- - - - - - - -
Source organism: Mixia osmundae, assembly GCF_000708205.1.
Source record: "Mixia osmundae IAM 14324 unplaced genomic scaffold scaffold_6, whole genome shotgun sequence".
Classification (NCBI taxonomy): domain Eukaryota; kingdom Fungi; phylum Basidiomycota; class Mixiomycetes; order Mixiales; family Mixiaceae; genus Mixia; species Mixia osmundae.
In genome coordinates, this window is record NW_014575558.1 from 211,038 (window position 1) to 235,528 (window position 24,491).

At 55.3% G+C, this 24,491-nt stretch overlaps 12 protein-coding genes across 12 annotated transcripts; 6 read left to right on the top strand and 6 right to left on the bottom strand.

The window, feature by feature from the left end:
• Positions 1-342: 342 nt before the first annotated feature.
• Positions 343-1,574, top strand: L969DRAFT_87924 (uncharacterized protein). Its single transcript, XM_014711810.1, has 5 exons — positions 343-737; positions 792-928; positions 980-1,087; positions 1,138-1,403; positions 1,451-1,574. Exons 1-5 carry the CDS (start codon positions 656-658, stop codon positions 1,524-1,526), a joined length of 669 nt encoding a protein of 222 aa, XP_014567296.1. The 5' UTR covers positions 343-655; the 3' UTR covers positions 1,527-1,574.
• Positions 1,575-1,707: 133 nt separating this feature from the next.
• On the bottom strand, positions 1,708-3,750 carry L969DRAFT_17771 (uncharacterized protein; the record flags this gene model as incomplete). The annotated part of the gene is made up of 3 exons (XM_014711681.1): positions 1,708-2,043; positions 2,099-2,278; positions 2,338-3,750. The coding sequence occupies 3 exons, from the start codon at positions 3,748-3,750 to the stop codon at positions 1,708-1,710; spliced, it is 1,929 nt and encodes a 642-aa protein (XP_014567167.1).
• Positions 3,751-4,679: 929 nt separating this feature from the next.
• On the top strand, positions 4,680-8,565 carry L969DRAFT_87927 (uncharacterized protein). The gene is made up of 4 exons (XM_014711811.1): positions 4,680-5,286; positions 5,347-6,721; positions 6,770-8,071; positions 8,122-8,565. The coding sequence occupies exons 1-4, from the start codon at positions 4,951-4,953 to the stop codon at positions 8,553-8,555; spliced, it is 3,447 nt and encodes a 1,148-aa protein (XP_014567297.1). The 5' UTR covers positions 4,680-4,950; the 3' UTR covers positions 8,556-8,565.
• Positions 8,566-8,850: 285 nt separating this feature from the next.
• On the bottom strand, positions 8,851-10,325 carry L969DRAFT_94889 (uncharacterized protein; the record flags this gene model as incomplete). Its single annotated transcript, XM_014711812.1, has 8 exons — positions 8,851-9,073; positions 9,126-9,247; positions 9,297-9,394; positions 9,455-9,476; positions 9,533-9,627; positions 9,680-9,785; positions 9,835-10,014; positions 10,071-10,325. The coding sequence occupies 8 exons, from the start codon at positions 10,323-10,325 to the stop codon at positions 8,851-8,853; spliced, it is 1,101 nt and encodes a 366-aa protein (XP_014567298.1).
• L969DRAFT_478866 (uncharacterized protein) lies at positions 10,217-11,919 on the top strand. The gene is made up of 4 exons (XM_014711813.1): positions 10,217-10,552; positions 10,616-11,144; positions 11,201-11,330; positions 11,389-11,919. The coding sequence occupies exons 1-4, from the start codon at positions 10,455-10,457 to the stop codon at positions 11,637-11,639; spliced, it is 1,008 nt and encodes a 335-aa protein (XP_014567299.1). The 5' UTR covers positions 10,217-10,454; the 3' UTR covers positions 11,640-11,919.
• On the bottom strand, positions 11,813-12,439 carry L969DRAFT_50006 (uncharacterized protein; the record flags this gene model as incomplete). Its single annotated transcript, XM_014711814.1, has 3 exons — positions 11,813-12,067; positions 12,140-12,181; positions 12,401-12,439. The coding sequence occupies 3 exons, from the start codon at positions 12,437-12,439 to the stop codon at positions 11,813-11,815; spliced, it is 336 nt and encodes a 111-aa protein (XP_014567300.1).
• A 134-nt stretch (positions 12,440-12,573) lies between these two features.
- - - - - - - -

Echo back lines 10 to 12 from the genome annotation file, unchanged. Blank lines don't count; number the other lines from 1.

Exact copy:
• On the bottom strand, positions 1,708-3,750 carry L969DRAFT_17771 (uncharacterized protein; the record flags this gene model as incomplete). The annotated part of the gene is made up of 3 exons (XM_014711681.1): positions 1,708-2,043; positions 2,099-2,278; positions 2,338-3,750. The coding sequence occupies 3 exons, from the start codon at positions 3,748-3,750 to the stop codon at positions 1,708-1,710; spliced, it is 1,929 nt and encodes a 642-aa protein (XP_014567167.1).
• Positions 3,751-4,679: 929 nt separating this feature from the next.
• On the top strand, positions 4,680-8,565 carry L969DRAFT_87927 (uncharacterized protein). The gene is made up of 4 exons (XM_014711811.1): positions 4,680-5,286; positions 5,347-6,721; positions 6,770-8,071; positions 8,122-8,565. The coding sequence occupies exons 1-4, from the start codon at positions 4,951-4,953 to the stop codon at positions 8,553-8,555; spliced, it is 3,447 nt and encodes a 1,148-aa protein (XP_014567297.1). The 5' UTR covers positions 4,680-4,950; the 3' UTR covers positions 8,556-8,565.